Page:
If the justice system worked in America, we never would have met. Kwame grew up in Cleveland. Kirk grew up in Maryland. Kwame was a teenager with no criminal history. Kirk was a former Marine, also with no criminal history. We were both just starting our lives when we were arrested for murders we didn't commit and sent to death row.
In Kwame's case, the police coerced a 13-year-old boy to identify him, his brother, and a friend as the killers of a money order salesman. He spent 28 years in prison, including three years on death row, before the witness told the truth, and Kwame and his co-defendants were exonerated with evidence of their innocence.
Despite having an alibi, Kirk was convicted of the rape-murder of a 9-year-old girl. In prison in 1992, he read about a forensic breakthrough called DNA fingerprinting and fought for testing. After eight years, he became the first capitally-convicted person in the U.S. to be exonerated by DNA testing.
We wish we could say our stories are unusual, but they are not. Since 1973, 164 people have been exonerated from death row. In fact, for every nine executions, one death-row prisoner has been freed because of evidence of their innocence. As long as humans are in charge, mistakes will be made – including irreversible mistakes.
Death-row exonerees have every reason to stay home and disengage. But many of them have joined the Philadelphia-based Witness to Innocence, the only organization in the U.S. composed of and led by exonerated death-row survivors and their families, and are dedicating their lives to making sure that what happened to them never happens to anyone else. Take Sabrina Butler. She was a teenager in Mississippi when she was convicted of murdering her baby and sentenced to death. She spent more than five years in prison before she was able to prove her son died of natural causes.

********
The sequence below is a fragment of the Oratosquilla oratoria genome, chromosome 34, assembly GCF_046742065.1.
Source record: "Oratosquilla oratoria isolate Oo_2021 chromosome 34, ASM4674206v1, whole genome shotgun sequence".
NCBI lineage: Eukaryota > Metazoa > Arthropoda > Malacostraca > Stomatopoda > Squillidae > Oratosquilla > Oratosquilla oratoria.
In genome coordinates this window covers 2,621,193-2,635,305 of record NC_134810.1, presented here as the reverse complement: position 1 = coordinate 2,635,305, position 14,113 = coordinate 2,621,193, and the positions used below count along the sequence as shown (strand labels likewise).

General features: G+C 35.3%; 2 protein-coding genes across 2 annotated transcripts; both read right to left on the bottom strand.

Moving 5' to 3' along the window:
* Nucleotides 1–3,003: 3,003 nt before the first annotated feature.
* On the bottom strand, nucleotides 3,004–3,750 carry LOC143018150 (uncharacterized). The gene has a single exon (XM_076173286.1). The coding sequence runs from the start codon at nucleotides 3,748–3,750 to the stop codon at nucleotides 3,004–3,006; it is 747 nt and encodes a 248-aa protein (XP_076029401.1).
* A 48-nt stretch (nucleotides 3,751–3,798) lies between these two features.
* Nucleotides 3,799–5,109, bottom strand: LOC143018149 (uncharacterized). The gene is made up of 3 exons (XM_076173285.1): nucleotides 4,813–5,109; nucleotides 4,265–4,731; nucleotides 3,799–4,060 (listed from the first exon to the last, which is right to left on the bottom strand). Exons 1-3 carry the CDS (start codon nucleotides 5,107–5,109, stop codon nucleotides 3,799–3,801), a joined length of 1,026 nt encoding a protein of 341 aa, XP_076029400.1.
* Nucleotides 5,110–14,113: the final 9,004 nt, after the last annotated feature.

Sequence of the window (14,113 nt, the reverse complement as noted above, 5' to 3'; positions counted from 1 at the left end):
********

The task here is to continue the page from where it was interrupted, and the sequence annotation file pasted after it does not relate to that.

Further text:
This week, Witness to Innocence reached a milestone, our 15th anniversary. As we enter our next phase, we have launched Accuracy & Justice Workshops to bring together exonerated death-row survivors and criminal justice professionals, including police officers, prosecutors, and judges, with the goal of reducing wrongful convictions. Reform-minded prosecutors across the country are hosting these discussions, and our next session, in December, will be with the 300 prosecutors in Philadelphia District Attorney Larry Krasner's office.
Of course, the only surefire way to avoid executing an innocent person is to stop imposing the death penalty. And over the last several years, capital punishment has been in steady decline. In 1996, 315 people were sentenced to death. Last year, 39 people received death sentences. Public support is at its lowest level in 45 years, according to Gallup. Less than half of Americans believe that capital punishment is applied fairly.
Our leaders are getting the message. Last month, the Washington Supreme Court found that the state's death penalty was applied in an arbitrary and racially biased manner and struck it down as unconstitutional. With the Washington State ruling, 20 states have abolished the death penalty by court order or legislative action. The states that continue to carry out executions tend to be the same states that had slavery, which should tell you something.
Pennsylvania is one of three states that have a moratorium, and rightly so, given that the bipartisan Pennsylvania Task Force and Advisory Committee on Capital Punishment recently concluded that many systemic problems were intractable and "there is no way to put procedural safeguards in place that will guarantee with 100 percent certainty that the Commonwealth will not execute an innocent person."
Based on the empirical data and our own life experiences, we believe it is time to end capital punishment across the U.S. Some people support capital punishment in theory, but in practice, it is too broken to be fixed. We need to get the death penalty right every time, and we don't. If it can happen to us, it can happen to anyone.